World Health Organization officials said Friday that it's "very unlikely" countries across the globe can eradicate the coronavirus and may need to reinstate some lockdown measure as clusters of cases quickly become outbreaks that spread like "a forest fire."
While some countries and island states have been effective in controlling the spread of the coronavirus, there's "always the risk" the disease can spread quickly when its imported from other countries, Dr. Mike Ryan, executive director of the WHO's health emergencies program, said at a news conference at the organization's Geneva headquarters Friday.
"In our current situation, it is very unlikely that we can eradicate or eliminate this virus," Ryan said. "We've seen countries that have managed to get to zero or almost zero re-import virus from outside, so there's always a risk."
The WHO has warned that the "once-in-a-century pandemic" has continued to accelerate and is not under control across most of the world. The organization is particularly concerned about "super-spreading events," which are large gatherings of people where the virus can transmit rapidly, Ryan said.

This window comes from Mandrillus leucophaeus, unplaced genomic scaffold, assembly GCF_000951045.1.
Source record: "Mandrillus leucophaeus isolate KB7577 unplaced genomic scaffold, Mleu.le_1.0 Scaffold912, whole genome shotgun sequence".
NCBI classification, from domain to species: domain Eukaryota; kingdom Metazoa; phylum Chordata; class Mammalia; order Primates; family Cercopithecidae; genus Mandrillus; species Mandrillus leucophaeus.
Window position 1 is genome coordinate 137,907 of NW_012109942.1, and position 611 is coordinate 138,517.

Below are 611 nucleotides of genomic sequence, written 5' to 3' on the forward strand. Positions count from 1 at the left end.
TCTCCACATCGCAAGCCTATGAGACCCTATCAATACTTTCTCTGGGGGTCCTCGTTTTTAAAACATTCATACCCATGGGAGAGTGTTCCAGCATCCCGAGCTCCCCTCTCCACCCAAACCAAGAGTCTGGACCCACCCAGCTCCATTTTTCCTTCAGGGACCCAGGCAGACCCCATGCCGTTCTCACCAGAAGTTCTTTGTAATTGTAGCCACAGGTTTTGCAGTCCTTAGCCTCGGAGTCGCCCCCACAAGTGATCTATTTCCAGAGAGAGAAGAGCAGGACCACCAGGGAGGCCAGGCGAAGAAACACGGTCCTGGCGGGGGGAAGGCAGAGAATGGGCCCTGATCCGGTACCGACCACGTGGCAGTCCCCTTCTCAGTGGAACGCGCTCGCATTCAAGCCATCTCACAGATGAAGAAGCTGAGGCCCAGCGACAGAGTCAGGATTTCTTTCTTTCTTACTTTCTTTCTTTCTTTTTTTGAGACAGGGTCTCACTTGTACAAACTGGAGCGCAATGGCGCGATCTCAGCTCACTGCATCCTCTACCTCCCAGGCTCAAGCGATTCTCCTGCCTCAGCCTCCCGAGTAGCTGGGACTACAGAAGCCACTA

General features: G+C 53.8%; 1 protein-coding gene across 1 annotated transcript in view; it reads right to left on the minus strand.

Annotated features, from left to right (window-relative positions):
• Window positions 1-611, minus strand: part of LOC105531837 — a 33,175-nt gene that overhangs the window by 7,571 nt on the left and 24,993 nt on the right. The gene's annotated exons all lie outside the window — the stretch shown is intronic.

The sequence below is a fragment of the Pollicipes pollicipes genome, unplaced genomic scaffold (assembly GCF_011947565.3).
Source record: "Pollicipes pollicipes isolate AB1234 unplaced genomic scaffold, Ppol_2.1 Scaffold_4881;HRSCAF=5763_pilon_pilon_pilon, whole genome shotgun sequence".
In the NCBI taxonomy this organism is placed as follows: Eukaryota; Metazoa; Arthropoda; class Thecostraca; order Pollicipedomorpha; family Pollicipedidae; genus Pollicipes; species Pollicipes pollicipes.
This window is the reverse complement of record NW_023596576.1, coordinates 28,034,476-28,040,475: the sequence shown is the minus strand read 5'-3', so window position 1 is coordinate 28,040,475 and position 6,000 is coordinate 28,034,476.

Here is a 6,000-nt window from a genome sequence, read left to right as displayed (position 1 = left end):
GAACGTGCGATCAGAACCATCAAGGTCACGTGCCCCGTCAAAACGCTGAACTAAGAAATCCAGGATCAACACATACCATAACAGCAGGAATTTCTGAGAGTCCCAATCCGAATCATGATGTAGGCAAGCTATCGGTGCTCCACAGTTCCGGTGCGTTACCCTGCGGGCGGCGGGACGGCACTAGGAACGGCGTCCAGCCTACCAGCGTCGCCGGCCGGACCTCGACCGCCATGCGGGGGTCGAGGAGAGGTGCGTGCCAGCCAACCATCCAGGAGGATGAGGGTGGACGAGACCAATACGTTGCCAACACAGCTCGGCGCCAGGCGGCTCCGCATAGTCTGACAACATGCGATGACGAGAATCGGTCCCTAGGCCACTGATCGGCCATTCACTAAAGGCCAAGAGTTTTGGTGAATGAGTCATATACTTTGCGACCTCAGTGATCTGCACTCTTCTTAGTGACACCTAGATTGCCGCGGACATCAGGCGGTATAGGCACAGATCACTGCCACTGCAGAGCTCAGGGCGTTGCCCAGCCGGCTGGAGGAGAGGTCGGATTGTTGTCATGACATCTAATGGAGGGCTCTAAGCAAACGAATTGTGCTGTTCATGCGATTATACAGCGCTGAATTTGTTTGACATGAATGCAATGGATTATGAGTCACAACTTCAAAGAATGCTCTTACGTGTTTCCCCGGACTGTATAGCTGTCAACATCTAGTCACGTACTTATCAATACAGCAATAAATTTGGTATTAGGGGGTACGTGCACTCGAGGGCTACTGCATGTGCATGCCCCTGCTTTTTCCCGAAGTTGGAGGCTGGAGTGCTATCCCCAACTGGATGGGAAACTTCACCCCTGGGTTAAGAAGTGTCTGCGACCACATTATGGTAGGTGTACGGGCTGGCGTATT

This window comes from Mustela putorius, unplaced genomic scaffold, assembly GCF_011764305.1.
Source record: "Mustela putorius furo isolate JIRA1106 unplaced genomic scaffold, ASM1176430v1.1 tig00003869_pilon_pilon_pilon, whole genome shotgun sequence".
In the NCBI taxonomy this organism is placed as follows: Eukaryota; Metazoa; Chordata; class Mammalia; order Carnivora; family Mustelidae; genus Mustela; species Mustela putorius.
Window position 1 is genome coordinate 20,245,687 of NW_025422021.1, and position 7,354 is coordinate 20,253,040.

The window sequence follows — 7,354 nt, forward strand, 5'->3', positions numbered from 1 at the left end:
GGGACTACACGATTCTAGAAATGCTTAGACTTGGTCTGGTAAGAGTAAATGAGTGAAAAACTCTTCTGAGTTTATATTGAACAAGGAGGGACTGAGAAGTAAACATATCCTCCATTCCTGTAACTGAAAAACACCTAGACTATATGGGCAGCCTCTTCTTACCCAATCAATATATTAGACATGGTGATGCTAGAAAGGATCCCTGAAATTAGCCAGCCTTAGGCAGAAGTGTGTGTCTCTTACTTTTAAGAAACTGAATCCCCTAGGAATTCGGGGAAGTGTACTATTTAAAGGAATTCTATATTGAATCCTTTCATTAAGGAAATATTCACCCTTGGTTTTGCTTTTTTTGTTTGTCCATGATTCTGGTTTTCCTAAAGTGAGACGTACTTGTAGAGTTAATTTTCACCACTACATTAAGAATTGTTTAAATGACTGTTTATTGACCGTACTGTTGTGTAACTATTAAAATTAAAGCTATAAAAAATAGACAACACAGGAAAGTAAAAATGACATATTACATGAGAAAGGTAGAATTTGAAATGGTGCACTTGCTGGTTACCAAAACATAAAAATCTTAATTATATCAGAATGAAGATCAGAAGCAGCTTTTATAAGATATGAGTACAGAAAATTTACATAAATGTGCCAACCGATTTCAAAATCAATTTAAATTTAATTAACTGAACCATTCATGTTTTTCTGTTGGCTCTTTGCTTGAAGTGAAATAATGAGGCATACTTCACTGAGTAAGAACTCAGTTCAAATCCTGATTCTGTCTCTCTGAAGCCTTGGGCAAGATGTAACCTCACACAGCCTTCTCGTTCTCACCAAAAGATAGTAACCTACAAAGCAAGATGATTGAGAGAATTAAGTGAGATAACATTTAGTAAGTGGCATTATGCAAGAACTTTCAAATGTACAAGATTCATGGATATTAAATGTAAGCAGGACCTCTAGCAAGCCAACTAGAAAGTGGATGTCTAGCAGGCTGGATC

"It's very analogous to a forest fire," Ryan said. "A small fire is hard to see but easy to put out. A large fire is easy to see but very difficult to put out."
To douse the "small embers" of coronavirus cases, authorities must have proper surveillance methods, including contact tracing that isolates contacts of known positive cases, and aggressive testing to prevent small clusters from turning into large, uncontrollable outbreaks.
While the worst scenario would be to reimplement strict lockdown orders that have shuttered businesses and advised people to stay at home to prevent further spread of Covid-19, it might be the only tactic countries have to control outbreaks if a surveillance system isn't in place, he said.
"Countries can and should be able to contain the disease through those measures. We all want to avoid whole countries going back into total lockdown, that is not a desire that anybody has" Ryan said.
Some countries have had success placing lockdown measures on specific, smaller regions rather than on the entire country to prevent outbreaks, Ryan said. In those cases, preventing the spread of the virus ultimately comes down to communities and individuals remaining vigilant and following guidelines from officials, he added.
"We need to remain vigilant with our physical distancing, with our hygiene, with mask wearing in the appropriate settings," Ryan said. "In that situation, we can potentially avoid the worst of having second peaks and of having to move backwards in terms of lockdown."
Dr. Maria Van Kerkhove, head of the WHO's emerging diseases and zoonosis unit, said it is possible these small outbreaks can be prevented into turning into large ones.
"Inform the communities often, regularly, honestly, thoroughly because the situation is evolving and we know how quickly these embers can really turn into these forest fires," she said. "With that hope, If restrictions need to be put in place, they're put in place temporarily."